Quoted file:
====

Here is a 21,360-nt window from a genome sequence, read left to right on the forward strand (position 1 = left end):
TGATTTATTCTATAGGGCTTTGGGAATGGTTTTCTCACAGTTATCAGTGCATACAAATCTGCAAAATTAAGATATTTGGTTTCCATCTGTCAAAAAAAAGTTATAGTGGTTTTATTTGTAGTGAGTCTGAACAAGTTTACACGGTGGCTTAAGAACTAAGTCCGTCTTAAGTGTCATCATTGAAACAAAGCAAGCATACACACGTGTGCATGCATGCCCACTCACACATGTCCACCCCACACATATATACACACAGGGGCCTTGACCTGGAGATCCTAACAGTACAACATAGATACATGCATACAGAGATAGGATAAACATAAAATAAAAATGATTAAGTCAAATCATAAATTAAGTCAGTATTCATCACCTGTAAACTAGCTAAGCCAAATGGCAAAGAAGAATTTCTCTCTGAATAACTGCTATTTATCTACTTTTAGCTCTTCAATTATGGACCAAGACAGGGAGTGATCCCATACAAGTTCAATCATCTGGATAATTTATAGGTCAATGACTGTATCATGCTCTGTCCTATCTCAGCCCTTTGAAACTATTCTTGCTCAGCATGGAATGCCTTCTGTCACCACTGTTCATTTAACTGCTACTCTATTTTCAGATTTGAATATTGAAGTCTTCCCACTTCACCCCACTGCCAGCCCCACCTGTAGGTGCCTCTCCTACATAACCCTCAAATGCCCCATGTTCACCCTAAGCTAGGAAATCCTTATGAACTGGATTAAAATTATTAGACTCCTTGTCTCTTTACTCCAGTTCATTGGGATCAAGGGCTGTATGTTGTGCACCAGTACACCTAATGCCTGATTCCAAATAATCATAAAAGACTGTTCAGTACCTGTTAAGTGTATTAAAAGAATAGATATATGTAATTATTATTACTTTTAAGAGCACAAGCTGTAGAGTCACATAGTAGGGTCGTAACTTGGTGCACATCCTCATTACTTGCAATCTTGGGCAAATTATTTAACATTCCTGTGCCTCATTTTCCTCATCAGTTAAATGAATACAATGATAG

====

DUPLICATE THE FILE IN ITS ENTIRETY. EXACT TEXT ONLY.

Here is a 21,360-nt window from a genome sequence, read left to right on the forward strand (position 1 = left end):
TGATTTATTCTATAGGGCTTTGGGAATGGTTTTCTCACAGTTATCAGTGCATACAAATCTGCAAAATTAAGATATTTGGTTTCCATCTGTCAAAAAAAAGTTATAGTGGTTTTATTTGTAGTGAGTCTGAACAAGTTTACACGGTGGCTTAAGAACTAAGTCCGTCTTAAGTGTCATCATTGAAACAAAGCAAGCATACACACGTGTGCATGCATGCCCACTCACACATGTCCACCCCACACATATATACACACAGGGGCCTTGACCTGGAGATCCTAACAGTACAACATAGATACATGCATACAGAGATAGGATAAACATAAAATAAAAATGATTAAGTCAAATCATAAATTAAGTCAGTATTCATCACCTGTAAACTAGCTAAGCCAAATGGCAAAGAAGAATTTCTCTCTGAATAACTGCTATTTATCTACTTTTAGCTCTTCAATTATGGACCAAGACAGGGAGTGATCCCATACAAGTTCAATCATCTGGATAATTTATAGGTCAATGACTGTATCATGCTCTGTCCTATCTCAGCCCTTTGAAACTATTCTTGCTCAGCATGGAATGCCTTCTGTCACCACTGTTCATTTAACTGCTACTCTATTTTCAGATTTGAATATTGAAGTCTTCCCACTTCACCCCACTGCCAGCCCCACCTGTAGGTGCCTCTCCTACATAACCCTCAAATGCCCCATGTTCACCCTAAGCTAGGAAATCCTTATGAACTGGATTAAAATTATTAGACTCCTTGTCTCTTTACTCCAGTTCATTGGGATCAAGGGCTGTATGTTGTGCACCAGTACACCTAATGCCTGATTCCAAATAATCATAAAAGACTGTTCAGTACCTGTTAAGTGTATTAAAAGAATAGATATATGTAATTATTATTACTTTTAAGAGCACAAGCTGTAGAGTCACATAGTAGGGTCGTAACTTGGTGCACATCCTCATTACTTGCAATCTTGGGCAAATTATTTAACATTCCTGTGCCTCATTTTCCTCATCAGTTAAATGAATACAATGATAG